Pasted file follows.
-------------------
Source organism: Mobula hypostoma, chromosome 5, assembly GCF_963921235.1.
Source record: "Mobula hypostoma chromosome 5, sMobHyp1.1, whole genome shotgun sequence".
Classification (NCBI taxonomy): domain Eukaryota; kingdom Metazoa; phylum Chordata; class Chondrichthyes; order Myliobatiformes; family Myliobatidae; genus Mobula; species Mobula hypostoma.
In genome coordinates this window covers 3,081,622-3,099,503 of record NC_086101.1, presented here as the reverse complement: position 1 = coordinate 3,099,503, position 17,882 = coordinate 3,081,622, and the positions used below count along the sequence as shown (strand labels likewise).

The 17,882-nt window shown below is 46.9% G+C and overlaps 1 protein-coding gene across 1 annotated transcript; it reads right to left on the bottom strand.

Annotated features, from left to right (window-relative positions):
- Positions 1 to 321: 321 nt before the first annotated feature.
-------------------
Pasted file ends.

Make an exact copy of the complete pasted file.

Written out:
Source organism: Mobula hypostoma, chromosome 5, assembly GCF_963921235.1.
Source record: "Mobula hypostoma chromosome 5, sMobHyp1.1, whole genome shotgun sequence".
Classification (NCBI taxonomy): domain Eukaryota; kingdom Metazoa; phylum Chordata; class Chondrichthyes; order Myliobatiformes; family Myliobatidae; genus Mobula; species Mobula hypostoma.
In genome coordinates this window covers 3,081,622-3,099,503 of record NC_086101.1, presented here as the reverse complement: position 1 = coordinate 3,099,503, position 17,882 = coordinate 3,081,622, and the positions used below count along the sequence as shown (strand labels likewise).

The 17,882-nt window shown below is 46.9% G+C and overlaps 1 protein-coding gene across 1 annotated transcript; it reads right to left on the bottom strand.

Annotated features, from left to right (window-relative positions):
- Positions 1 to 321: 321 nt before the first annotated feature.